There are some things to be thankful for, because of the recession: Web-based purveyors of discounted fashion are thriving, and even when the economy comes back, we’ll still have them around. Recently there was Gilt Group, which has become a mandatory destination for fashionistas. And now there’s Rent the Runway, a new site where you can rent a dress by a top-tier designer, for a piddling 10% of what the dress costs. That amounts to $50-200–which implies some pretty fancy duds.
The logistics are simple: You browse their collection of dresses, pick one out, and it’s delivered to you the next day in not one, but two sizes. (New Yorkers can get a dress, same day.) Afterwards, you drop it back in the prepaid package, and mail it back.
Fractional ownership has actually been sort of the rage recently–ranging from super-high-end vacation homes to supercars to handbags. But this isn’t ownership–it’s simply rental. And while lots of these businesses exist they haven’t usually been purely online businesses. Moreover, they haven’t focused on current fashion–rather, a more dowdy collection that’s relatively timeless.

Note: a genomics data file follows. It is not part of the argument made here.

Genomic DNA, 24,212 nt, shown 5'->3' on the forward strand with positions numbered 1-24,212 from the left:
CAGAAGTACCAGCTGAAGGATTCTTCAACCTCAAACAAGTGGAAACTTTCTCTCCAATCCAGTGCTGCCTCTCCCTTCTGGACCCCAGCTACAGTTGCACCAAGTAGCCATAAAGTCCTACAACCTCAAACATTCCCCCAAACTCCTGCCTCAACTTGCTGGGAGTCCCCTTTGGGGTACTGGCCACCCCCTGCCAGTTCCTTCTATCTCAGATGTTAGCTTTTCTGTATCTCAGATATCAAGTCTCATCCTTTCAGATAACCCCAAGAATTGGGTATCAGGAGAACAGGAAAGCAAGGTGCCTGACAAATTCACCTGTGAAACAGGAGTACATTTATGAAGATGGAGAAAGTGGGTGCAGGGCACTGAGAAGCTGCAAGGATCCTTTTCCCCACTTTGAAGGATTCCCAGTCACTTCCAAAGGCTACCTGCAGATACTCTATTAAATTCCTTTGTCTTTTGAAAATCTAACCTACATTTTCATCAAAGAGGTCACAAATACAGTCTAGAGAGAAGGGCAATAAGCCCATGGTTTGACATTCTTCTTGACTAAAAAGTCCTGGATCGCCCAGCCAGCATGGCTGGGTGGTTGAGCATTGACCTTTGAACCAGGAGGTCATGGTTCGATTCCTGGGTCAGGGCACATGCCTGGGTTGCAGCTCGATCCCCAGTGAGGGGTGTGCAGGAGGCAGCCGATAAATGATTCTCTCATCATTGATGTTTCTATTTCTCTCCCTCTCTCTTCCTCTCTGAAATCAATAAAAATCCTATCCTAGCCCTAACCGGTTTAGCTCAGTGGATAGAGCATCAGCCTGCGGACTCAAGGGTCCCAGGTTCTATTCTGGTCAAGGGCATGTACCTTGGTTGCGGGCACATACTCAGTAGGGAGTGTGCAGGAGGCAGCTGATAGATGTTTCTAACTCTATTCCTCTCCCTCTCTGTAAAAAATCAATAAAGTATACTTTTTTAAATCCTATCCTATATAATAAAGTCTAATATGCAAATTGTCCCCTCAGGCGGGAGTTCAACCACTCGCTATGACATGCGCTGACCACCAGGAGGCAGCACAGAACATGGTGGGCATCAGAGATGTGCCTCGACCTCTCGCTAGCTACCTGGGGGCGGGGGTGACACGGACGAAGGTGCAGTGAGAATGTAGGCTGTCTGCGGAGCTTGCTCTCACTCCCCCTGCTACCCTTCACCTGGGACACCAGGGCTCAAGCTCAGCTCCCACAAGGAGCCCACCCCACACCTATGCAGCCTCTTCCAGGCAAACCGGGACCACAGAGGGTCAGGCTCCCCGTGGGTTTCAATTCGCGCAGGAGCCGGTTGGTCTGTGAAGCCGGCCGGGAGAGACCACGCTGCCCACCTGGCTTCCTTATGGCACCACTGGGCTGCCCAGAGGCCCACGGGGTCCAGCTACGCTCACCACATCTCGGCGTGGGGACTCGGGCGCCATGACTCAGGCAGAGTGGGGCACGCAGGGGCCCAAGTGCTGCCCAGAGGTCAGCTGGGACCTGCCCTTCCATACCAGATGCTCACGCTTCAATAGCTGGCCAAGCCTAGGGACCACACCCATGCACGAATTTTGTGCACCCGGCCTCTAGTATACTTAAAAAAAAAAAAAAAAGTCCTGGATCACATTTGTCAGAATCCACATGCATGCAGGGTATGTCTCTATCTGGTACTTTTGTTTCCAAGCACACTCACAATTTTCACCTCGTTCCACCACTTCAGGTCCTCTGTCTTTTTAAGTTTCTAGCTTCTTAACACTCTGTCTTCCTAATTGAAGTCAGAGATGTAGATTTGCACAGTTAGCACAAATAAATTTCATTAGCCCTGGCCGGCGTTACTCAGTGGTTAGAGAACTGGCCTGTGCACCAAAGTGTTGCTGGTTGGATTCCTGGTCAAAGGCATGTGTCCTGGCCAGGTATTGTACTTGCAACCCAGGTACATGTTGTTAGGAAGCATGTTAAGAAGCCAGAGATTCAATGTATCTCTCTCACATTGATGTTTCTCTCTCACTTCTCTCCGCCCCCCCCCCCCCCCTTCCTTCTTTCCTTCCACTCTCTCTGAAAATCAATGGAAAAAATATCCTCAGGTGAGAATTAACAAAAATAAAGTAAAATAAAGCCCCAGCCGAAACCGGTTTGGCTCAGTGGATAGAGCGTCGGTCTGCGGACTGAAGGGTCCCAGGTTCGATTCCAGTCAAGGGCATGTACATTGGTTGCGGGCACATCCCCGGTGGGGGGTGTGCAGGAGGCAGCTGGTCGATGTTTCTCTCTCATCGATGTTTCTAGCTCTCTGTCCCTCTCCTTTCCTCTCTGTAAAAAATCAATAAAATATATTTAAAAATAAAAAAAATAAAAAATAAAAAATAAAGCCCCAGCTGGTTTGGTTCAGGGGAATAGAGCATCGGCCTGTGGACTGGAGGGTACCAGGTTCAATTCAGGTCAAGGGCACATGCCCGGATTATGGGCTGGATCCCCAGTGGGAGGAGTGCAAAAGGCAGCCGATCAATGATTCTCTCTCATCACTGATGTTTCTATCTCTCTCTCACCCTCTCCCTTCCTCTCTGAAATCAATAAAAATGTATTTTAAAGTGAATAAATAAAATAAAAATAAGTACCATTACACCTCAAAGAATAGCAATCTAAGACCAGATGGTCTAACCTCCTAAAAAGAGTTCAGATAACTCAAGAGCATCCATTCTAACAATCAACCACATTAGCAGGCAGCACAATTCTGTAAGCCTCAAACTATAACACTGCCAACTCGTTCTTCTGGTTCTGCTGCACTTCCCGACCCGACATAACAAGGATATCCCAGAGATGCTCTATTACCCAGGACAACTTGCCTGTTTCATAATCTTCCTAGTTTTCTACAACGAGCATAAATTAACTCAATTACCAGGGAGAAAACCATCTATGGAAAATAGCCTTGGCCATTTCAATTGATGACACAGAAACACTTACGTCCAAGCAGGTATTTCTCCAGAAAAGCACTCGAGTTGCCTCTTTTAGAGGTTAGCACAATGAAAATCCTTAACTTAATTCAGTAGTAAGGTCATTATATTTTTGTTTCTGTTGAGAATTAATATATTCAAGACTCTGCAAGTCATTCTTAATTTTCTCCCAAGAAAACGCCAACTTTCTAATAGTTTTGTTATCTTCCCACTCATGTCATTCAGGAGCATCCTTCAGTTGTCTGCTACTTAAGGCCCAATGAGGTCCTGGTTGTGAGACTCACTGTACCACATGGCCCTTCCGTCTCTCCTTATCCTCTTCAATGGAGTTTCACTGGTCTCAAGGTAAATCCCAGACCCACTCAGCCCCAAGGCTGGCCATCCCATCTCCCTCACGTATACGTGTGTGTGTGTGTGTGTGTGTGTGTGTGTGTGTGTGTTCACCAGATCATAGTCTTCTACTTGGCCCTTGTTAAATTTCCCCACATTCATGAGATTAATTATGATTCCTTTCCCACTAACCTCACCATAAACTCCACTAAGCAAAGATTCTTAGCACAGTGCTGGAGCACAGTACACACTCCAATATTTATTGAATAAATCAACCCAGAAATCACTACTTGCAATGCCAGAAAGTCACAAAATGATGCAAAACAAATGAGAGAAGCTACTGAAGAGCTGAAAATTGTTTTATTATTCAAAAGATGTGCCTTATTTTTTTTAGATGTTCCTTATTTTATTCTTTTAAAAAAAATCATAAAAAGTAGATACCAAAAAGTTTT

RTR will have to pull off something different: Nailing a very specific demographic who’ll all want roughly the same thing. Otherwise, there’s no way to get pay back on a dress that will remain fashionable for two years, max. So it makes sense that the membership is limited: Better to get word of something like this out virally before opening it to the masses, just like Gilt Group did. And better to define a very specific aesthetic. If your users have tastes that are too varied, you’ll be stuck with a lot of dead stock.
Lots of interesting style start-ups are trying to crack that curate problem. For instance, SVPPLY. The lesson being that mass marketing is hard, but if you seal away a very specific clientele, you might just be able to create high margins on a relatively small user base.